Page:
Tuesday, August 28, 2012

Orchestral Etiquette -- An Uphill Battle Worth Fighting

Written by: Matt Lammers

Having spent a summer and nine orchestral performances with the Brevard Music Center Orchestra this year, I was dropped headfirst into a culture of high standards and professional level playing. Eager to study orchestral playing technique and musicianship, I was not expecting to make any modifications to how I went about acting during and around rehearsals on a non-musical level. This, however, can come between a job and unemployment for even the most competent orchestral players. Getting on the wrong person's nerves--or your entire section for that matter--may have devastating consequences when tenure, or being hired in the first place, is on the line, and in a festival situation it can be what separates you from being an asset to the ensemble and the object of collective hatred. It seems to me that this is something worth paying attention to.

While a great deal of the do's and don't's are either intuitive or were told to us as we sat down in elementary school string orchestra, many of them require experience and the inside line to recognize, and are generally unnoticeable to the outsider. It would be an oversight to not mention these that are seemingly obvious, so here we go: don't eat during rehearsal, don't talk back to your conductor or principal, don't smell bad, know your part, don't talk during rehearsal, be on time (EARLY) to rehearsal, and turn the pages on time. With that out of the way it's time to dive into the finer points of playing in an orchestra that I noticed during my time with the faculty of the BMCO.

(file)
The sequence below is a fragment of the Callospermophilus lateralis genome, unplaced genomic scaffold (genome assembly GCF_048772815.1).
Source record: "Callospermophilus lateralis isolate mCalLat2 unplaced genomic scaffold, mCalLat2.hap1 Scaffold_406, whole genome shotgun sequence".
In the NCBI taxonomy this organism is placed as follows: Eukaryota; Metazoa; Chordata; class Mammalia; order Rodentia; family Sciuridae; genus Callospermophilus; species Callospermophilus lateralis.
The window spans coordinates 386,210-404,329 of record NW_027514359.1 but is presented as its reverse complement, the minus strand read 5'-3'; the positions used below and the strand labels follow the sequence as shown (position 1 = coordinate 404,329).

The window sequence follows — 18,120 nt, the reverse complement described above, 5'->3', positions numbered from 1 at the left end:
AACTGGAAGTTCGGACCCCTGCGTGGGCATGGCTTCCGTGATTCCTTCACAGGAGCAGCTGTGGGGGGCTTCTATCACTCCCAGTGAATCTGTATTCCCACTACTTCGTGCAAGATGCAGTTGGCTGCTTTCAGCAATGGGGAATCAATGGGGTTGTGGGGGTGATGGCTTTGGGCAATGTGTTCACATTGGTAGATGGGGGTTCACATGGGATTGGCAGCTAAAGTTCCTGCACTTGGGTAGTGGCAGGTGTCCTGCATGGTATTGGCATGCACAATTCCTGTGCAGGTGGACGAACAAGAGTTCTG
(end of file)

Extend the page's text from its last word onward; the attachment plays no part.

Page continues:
Sunday, August 12, 2012

The Parker Quartet. Playing Their Hearts Out!

Written by: Andy Fein & Ben Schuneman


3/4 of The Parker Quartet with their GRAMMYs
     GRAMMY! A fair number of people are nominated for GRAMMYs. Not that many people win one. Even fewer  GRAMMY winners are from or are based in Minnesota. (Well, OK, Bob Dylan has a few under his belt.) In Classical Music, The Saint Paul Chamber Orchestra was awarded a GRAMMY in 1980. And in 2011, the dynamic Parker Quartet was awarded the GRAMMY for Best Chamber Music Performance!


Sunday, August 5, 2012

Archetier, or in England-Bowmaker

Written by: Andy Fein


Predecessor to Cramer and Tourte Bows
The English have as old a love for stringed instruments as anyone else in Europe. English musicians have patronized and cultivated some of the finest violin and bow makers the world has seen. We previously looked at Early English Violin Makers. But without bows, these fine stringed instruments would just be plucked!
c.1800 School of Dodd Ivory Mounted Cello Bow